EU Withdrawal Bill

On 8 March 2018, the government published new sample statutory instruments that purport to illustrate how its amending powers under the European Union (Withdrawal) Bill 2017-19 may be used. The Department for Exiting the European Union (DExEU) has also published a covering note that discusses the projected functions of each of the samples.

DExEU has emphasised that these do not represent draft legislation for consultation and are to be considered as illustrative examples only. There may be relatively little value, therefore, in speculating whether the illustrated examples will ultimately be incorporated in draft statutory instruments made under the EUWB or in how advanced each department’s legislative preparation for Brexit is.

The European Union (Withdrawal) Bill continues its committee stage, line by line examination of the bill, in the House of Lords today Monday 12 March. Members will look at Clause 7 (Dealing with deficiencies arising from withdrawal) and discuss a range of suggested changes. Subjects are expected to include protections for clinical trials, data protection, maternity and parental rights, devolved administrations and transport.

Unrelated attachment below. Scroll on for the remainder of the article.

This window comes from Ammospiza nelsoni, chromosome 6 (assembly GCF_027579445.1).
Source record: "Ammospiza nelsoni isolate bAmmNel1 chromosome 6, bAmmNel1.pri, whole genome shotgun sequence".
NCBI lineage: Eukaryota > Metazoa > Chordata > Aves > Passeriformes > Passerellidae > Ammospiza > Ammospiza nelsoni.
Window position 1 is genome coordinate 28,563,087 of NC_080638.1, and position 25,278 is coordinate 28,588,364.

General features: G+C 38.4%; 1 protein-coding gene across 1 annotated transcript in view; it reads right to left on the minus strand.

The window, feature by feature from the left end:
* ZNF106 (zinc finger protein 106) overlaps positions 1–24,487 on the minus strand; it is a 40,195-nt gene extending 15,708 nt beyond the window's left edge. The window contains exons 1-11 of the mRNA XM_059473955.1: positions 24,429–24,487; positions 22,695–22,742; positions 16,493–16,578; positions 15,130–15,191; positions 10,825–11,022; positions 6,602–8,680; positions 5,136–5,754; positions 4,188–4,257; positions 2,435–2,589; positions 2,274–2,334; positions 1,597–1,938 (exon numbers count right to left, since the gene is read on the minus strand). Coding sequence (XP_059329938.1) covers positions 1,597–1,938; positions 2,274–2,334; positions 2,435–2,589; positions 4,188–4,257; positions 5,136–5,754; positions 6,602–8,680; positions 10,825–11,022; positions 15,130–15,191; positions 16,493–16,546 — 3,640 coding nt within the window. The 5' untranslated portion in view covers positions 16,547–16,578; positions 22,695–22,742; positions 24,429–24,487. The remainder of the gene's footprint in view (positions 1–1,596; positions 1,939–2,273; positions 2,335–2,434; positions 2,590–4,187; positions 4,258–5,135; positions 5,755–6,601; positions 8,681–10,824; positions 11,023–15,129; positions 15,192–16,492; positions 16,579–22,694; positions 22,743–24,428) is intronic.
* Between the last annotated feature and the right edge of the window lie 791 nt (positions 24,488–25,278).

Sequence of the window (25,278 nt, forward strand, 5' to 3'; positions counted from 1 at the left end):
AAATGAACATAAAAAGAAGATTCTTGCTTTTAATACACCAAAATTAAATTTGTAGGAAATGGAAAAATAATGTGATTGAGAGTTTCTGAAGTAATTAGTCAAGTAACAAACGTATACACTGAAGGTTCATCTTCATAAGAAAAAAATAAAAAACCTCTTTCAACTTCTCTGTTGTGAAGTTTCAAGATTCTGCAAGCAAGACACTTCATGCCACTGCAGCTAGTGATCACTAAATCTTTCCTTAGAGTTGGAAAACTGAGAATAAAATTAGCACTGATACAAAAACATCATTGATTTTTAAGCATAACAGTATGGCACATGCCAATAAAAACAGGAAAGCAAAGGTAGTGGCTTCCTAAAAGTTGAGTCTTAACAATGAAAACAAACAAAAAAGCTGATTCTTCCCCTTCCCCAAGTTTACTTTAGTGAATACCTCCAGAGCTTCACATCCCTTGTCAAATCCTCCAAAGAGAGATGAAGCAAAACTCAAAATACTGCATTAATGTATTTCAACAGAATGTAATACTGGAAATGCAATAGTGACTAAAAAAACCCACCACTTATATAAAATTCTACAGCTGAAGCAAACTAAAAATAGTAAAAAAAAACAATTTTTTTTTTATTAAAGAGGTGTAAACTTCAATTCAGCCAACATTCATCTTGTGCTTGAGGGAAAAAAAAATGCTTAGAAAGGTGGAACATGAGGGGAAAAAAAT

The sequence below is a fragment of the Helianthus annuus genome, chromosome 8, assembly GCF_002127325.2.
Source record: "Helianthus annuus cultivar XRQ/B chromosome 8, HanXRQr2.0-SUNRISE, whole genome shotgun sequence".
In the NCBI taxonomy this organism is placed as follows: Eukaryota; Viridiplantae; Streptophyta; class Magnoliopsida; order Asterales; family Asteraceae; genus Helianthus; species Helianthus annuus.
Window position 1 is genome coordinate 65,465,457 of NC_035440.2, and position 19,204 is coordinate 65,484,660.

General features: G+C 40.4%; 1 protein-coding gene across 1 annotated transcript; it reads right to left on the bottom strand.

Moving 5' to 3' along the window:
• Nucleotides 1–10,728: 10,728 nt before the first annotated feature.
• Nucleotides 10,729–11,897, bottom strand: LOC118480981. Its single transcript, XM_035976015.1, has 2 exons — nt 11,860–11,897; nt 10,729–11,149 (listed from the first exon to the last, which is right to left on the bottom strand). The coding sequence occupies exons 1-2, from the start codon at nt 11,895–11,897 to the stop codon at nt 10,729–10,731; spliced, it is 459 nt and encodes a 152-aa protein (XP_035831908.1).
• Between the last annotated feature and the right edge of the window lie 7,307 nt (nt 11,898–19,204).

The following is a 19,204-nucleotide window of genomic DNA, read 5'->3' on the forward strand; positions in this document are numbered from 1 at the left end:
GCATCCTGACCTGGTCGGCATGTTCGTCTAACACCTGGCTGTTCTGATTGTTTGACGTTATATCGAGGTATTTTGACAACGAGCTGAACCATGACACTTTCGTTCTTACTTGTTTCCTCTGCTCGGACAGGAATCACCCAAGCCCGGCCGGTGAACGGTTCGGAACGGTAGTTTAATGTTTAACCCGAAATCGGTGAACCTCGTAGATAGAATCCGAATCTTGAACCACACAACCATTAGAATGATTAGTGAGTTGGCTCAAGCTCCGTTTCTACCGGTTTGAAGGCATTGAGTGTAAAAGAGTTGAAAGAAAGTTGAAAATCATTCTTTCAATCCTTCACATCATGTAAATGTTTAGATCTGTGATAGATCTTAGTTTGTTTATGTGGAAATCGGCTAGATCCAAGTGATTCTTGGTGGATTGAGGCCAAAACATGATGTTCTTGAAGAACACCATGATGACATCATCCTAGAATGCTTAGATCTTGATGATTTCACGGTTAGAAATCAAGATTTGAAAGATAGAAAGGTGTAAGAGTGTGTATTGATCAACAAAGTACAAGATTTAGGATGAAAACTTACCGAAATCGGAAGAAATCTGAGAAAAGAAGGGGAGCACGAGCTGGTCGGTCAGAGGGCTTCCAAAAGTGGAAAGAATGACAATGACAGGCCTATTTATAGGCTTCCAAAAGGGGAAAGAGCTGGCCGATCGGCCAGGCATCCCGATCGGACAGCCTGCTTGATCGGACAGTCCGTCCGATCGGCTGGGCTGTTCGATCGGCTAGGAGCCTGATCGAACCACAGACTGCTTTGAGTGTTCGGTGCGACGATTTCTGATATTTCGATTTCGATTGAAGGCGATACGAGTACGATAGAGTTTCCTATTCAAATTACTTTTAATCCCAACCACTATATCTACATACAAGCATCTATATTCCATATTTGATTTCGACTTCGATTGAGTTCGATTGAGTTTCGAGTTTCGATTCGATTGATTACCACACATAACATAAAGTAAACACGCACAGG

On 8 March 2018, the European Commission published two Notices to Stakeholders reminding them of the legal repercussions of the withdrawal of the United Kingdom from the EU (Brexit), on EU rules for:

  • Trade in protected species of wild fauna and flora, which implements CITES international convention obligations principally under Council Regulation (EC) No 338/97 of 9 December 1996 on the protection of species of wild fauna and flora by regulating trade therein. UK imports and exports of regulated species will require prior presentation of EU permits, and
  • The Eco-Management and Audit Scheme (EMAS), which is a voluntary EU initiative to improve environmental performance and reporting. The UK will no longer be able to award EMAS certification and the logo can no longer be used. UK companies and other organisations may be able to register as non-EU bodies.

The Notices are part of a series that the Commission is publishing.

EU citizens and settled status